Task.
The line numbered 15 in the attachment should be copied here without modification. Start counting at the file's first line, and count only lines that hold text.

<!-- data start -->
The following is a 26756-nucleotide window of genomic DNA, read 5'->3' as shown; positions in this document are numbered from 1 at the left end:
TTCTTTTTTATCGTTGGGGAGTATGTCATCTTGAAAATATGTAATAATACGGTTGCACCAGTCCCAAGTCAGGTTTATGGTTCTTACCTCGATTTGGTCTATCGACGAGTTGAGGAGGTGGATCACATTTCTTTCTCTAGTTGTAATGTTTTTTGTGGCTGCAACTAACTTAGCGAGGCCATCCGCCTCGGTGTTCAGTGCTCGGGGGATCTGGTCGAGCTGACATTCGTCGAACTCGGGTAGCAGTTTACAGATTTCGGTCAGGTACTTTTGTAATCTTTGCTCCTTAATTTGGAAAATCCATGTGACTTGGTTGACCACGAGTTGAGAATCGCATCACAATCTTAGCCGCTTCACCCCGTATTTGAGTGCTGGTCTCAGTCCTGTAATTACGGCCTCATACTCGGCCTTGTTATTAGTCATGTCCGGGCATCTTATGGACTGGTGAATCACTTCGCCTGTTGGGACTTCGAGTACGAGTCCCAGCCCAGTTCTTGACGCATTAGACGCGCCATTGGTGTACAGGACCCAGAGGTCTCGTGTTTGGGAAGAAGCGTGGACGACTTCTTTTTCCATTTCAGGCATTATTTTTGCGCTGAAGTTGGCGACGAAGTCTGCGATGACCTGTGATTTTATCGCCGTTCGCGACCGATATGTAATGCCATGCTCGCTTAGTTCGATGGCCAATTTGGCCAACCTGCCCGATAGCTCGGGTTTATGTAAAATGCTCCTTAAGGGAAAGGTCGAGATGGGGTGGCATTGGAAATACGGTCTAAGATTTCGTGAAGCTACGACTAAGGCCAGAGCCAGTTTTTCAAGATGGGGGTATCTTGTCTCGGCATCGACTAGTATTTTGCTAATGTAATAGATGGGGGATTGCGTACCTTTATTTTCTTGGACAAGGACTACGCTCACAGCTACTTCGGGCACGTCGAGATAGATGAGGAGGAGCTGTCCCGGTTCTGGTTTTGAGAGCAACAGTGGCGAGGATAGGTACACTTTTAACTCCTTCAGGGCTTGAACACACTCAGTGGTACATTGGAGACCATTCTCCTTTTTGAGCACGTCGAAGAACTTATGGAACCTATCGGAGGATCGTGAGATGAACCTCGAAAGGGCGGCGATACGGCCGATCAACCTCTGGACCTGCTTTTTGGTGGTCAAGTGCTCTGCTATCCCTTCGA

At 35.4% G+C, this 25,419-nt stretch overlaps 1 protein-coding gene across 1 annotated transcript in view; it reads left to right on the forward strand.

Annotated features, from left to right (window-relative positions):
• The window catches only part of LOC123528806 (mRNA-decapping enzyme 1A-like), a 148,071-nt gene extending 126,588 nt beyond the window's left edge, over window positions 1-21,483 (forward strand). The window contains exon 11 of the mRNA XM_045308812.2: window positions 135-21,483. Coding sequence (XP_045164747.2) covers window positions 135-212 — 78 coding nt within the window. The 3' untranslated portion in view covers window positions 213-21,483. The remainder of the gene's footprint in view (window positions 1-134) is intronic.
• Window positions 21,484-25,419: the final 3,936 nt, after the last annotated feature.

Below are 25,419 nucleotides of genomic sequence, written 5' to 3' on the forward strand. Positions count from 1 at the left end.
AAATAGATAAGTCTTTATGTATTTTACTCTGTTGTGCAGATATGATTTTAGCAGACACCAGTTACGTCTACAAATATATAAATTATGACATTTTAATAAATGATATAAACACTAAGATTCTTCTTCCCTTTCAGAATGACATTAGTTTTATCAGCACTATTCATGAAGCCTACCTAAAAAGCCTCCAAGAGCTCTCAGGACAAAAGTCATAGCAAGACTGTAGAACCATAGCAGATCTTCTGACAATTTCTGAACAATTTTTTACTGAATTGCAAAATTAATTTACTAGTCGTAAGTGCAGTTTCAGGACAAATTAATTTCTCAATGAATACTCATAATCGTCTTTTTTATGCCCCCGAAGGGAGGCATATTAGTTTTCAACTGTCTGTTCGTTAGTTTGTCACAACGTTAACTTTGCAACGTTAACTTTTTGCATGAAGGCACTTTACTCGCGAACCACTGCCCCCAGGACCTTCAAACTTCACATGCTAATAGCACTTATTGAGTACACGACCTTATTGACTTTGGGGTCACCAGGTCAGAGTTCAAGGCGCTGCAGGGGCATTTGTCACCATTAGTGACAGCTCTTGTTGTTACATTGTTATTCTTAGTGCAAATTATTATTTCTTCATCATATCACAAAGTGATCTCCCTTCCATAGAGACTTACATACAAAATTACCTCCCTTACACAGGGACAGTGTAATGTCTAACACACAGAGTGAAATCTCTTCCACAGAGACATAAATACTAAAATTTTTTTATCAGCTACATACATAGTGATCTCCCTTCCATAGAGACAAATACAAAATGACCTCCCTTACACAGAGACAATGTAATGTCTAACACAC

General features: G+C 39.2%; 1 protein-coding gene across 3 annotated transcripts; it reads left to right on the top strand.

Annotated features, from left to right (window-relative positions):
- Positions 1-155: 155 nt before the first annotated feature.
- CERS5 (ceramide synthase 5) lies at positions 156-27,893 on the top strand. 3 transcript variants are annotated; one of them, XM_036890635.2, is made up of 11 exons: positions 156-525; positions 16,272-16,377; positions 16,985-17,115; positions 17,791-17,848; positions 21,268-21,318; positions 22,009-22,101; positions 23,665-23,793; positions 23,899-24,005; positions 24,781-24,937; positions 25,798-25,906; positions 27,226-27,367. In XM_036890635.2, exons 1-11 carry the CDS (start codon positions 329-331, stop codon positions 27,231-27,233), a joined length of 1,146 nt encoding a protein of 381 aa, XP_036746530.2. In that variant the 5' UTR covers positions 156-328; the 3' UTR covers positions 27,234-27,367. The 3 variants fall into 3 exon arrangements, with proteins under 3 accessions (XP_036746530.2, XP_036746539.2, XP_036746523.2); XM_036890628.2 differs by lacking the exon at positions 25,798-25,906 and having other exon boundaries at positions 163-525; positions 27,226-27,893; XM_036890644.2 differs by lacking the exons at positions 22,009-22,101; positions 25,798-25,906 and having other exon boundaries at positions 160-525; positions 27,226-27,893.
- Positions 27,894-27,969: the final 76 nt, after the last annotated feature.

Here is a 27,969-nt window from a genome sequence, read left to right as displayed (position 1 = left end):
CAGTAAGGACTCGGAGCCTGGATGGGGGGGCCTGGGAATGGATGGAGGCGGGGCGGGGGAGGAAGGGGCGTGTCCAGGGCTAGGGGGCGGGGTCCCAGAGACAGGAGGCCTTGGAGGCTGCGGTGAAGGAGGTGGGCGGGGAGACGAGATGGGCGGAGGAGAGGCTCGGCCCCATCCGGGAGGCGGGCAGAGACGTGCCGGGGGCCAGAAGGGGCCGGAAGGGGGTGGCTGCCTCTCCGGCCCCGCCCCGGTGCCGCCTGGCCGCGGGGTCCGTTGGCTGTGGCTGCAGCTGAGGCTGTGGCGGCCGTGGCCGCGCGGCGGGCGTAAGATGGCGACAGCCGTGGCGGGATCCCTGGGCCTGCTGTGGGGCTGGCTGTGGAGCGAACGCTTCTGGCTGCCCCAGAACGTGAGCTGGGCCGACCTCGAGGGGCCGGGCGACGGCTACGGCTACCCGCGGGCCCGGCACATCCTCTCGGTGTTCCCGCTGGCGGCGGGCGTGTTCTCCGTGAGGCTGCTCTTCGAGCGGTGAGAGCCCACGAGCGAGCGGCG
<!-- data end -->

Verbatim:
CAGTAAGGACTCGGAGCCTGGATGGGGGGGCCTGGGAATGGATGGAGGCGGGGCGGGGGAGGAAGGGGCGTGTCCAGGGCTAGGGGGCGGGGTCCCAGAGACAGGAGGCCTTGGAGGCTGCGGTGAAGGAGGTGGGCGGGGAGACGAGATGGGCGGAGGAGAGGCTCGGCCCCATCCGGGAGGCGGGCAGAGACGTGCCGGGGGCCAGAAGGGGCCGGAAGGGGGTGGCTGCCTCTCCGGCCCCGCCCCGGTGCCGCCTGGCCGCGGGGTCCGTTGGCTGTGGCTGCAGCTGAGGCTGTGGCGGCCGTGGCCGCGCGGCGGGCGTAAGATGGCGACAGCCGTGGCGGGATCCCTGGGCCTGCTGTGGGGCTGGCTGTGGAGCGAACGCTTCTGGCTGCCCCAGAACGTGAGCTGGGCCGACCTCGAGGGGCCGGGCGACGGCTACGGCTACCCGCGGGCCCGGCACATCCTCTCGGTGTTCCCGCTGGCGGCGGGCGTGTTCTCCGTGAGGCTGCTCTTCGAGCGGTGAGAGCCCACGAGCGAGCGGCG